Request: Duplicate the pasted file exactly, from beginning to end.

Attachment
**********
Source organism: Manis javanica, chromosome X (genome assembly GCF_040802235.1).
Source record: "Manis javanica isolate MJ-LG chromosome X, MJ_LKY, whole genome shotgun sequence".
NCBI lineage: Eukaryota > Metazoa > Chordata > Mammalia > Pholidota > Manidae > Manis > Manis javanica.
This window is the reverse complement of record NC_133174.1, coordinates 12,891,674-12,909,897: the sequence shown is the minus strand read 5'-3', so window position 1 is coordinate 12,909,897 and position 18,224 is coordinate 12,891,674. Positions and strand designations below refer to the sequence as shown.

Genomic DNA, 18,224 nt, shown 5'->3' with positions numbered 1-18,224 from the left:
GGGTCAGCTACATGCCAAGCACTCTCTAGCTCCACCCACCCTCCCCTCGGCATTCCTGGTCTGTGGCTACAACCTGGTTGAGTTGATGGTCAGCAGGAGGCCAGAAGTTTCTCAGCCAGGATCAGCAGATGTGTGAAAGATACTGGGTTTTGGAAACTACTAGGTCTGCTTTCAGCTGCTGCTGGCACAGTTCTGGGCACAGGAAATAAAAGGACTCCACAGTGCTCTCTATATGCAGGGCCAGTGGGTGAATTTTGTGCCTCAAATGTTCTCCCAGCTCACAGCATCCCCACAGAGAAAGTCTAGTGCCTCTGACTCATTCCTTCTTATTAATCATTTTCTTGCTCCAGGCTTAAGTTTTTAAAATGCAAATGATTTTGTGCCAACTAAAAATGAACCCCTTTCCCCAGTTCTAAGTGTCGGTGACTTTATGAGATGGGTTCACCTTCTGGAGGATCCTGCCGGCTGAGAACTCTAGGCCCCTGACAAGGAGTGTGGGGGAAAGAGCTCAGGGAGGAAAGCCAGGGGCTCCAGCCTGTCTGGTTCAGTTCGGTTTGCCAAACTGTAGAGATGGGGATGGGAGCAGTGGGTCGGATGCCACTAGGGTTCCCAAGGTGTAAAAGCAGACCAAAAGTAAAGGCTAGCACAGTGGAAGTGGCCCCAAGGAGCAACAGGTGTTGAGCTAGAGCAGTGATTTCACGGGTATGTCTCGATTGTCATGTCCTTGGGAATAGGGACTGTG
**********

Source organism: Manis javanica, chromosome X (genome assembly GCF_040802235.1).
Source record: "Manis javanica isolate MJ-LG chromosome X, MJ_LKY, whole genome shotgun sequence".
NCBI lineage: Eukaryota > Metazoa > Chordata > Mammalia > Pholidota > Manidae > Manis > Manis javanica.
This window is the reverse complement of record NC_133174.1, coordinates 12,891,674-12,909,897: the sequence shown is the minus strand read 5'-3', so window position 1 is coordinate 12,909,897 and position 18,224 is coordinate 12,891,674. Positions and strand designations below refer to the sequence as shown.

Genomic DNA, 18,224 nt, shown 5'->3' with positions numbered 1-18,224 from the left:
GGGTCAGCTACATGCCAAGCACTCTCTAGCTCCACCCACCCTCCCCTCGGCATTCCTGGTCTGTGGCTACAACCTGGTTGAGTTGATGGTCAGCAGGAGGCCAGAAGTTTCTCAGCCAGGATCAGCAGATGTGTGAAAGATACTGGGTTTTGGAAACTACTAGGTCTGCTTTCAGCTGCTGCTGGCACAGTTCTGGGCACAGGAAATAAAAGGACTCCACAGTGCTCTCTATATGCAGGGCCAGTGGGTGAATTTTGTGCCTCAAATGTTCTCCCAGCTCACAGCATCCCCACAGAGAAAGTCTAGTGCCTCTGACTCATTCCTTCTTATTAATCATTTTCTTGCTCCAGGCTTAAGTTTTTAAAATGCAAATGATTTTGTGCCAACTAAAAATGAACCCCTTTCCCCAGTTCTAAGTGTCGGTGACTTTATGAGATGGGTTCACCTTCTGGAGGATCCTGCCGGCTGAGAACTCTAGGCCCCTGACAAGGAGTGTGGGGGAAAGAGCTCAGGGAGGAAAGCCAGGGGCTCCAGCCTGTCTGGTTCAGTTCGGTTTGCCAAACTGTAGAGATGGGGATGGGAGCAGTGGGTCGGATGCCACTAGGGTTCCCAAGGTGTAAAAGCAGACCAAAAGTAAAGGCTAGCACAGTGGAAGTGGCCCCAAGGAGCAACAGGTGTTGAGCTAGAGCAGTGATTTCACGGGTATGTCTCGATTGTCATGTCCTTGGGAATAGGGACTGTG